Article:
Duluth News Tribune 11/27/13
Unbeknownst to many hunters this deer season, a dangerous element is taking down big bucks. Lead bullets are the ammunition of choice for many hunters. But not only is lead harmful to humans (and deer); it also is killing one of the great symbols of our nation, the bald eagle.
The dangers of lead in our daily lives have been scientifically proven, leading to its ban in many products, such as paint. Lead paint was banned in the U.S. in 1978 after much evidence was discovered concerning its toxic nature, in particular its effect on children. In addition to paint, lead-based gasoline, once widely used, was outlawed for automobiles.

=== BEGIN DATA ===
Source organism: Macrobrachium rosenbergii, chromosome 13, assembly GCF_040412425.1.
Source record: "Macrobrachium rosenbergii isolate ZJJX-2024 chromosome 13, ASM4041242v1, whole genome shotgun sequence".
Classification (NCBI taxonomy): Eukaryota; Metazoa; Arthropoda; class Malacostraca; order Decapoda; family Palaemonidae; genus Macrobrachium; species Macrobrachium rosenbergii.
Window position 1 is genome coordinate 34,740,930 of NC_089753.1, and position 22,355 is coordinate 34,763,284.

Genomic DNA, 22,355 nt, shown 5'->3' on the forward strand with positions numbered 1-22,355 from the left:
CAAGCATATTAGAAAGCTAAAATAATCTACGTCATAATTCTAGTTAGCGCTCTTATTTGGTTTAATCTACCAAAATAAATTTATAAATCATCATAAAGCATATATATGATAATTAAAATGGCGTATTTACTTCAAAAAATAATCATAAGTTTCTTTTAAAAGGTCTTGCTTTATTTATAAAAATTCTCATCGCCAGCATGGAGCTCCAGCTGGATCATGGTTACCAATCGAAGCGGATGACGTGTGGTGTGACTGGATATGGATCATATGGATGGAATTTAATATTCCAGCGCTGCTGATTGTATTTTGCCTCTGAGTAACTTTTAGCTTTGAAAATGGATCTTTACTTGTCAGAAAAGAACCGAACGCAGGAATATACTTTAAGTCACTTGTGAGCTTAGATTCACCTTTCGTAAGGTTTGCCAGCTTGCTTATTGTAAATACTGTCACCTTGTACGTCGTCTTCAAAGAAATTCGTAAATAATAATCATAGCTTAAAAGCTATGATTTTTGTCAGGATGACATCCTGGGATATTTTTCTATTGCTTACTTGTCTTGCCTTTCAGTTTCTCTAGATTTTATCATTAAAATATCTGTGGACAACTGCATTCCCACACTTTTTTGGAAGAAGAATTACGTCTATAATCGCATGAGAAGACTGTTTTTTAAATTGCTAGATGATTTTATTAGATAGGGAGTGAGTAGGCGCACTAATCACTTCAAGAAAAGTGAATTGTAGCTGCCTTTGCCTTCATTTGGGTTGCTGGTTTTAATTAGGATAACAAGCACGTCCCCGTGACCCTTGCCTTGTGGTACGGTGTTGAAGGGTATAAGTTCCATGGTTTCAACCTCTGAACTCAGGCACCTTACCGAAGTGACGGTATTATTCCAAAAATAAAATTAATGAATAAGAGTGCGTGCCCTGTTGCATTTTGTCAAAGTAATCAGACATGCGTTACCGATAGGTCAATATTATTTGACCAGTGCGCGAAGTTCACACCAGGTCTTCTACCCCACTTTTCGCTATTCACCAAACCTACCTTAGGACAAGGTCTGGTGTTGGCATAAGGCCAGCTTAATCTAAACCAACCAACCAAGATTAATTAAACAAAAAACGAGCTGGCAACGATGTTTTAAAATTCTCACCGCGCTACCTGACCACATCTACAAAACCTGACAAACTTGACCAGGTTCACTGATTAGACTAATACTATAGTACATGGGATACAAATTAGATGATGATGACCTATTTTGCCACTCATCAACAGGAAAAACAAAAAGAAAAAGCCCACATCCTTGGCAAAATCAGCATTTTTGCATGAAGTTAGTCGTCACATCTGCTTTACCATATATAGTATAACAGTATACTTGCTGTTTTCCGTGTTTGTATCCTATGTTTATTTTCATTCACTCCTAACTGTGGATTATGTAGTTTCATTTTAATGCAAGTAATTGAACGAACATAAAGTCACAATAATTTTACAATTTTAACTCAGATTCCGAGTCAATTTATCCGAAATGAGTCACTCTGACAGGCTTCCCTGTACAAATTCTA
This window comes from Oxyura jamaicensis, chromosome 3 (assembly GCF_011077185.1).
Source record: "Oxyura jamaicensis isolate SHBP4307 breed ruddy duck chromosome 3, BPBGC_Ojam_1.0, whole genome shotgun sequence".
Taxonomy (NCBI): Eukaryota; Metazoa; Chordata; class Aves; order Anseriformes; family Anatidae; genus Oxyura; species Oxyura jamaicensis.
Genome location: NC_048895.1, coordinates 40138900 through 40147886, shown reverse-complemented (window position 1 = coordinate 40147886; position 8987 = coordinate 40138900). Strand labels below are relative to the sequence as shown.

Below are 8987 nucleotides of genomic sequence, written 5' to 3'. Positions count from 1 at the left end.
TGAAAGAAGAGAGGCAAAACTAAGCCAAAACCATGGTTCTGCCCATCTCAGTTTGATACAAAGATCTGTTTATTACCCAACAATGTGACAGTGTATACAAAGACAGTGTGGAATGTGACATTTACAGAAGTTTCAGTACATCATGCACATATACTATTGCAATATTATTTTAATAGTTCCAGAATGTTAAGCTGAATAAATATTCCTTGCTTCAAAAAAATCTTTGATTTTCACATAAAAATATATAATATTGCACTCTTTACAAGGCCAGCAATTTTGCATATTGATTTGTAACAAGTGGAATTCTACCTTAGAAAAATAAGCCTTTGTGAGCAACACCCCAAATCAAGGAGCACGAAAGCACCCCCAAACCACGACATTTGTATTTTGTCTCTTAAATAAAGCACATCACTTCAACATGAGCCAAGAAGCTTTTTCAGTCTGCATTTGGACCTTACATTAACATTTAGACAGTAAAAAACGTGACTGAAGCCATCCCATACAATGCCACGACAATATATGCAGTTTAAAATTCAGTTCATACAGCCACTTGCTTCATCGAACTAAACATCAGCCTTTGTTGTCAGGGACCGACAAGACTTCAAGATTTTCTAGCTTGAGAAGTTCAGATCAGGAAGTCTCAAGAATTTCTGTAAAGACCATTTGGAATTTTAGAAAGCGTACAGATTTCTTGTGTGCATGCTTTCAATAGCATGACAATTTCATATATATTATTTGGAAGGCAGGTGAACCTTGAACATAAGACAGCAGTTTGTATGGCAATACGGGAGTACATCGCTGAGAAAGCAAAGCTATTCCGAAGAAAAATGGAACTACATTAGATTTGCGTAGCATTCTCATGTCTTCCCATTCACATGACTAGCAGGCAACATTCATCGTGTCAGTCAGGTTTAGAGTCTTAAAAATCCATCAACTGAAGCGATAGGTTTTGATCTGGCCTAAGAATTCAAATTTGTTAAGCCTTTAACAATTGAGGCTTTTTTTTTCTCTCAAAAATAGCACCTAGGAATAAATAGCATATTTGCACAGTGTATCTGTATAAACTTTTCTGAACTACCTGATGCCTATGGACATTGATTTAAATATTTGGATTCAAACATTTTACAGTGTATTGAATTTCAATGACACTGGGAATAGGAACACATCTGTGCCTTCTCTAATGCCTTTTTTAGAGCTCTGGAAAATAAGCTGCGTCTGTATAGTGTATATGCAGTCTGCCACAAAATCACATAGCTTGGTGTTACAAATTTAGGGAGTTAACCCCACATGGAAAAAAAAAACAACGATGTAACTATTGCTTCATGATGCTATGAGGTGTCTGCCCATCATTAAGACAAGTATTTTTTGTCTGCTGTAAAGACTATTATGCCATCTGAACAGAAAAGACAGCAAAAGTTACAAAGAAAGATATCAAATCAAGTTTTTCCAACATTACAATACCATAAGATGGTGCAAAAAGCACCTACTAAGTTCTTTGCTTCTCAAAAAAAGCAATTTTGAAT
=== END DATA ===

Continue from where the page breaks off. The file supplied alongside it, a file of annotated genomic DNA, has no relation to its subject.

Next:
The handling of lead bullets is not dangerous; the danger is in the possibility of accidentally ingesting lead. When a lead bullet hits a deer it fragments into extremely small pieces. While cutting around the area of impact when field-dressing a deer can help eliminate much of the lead fragments, it is hard to be certain all of the lead has been removed. >>Read more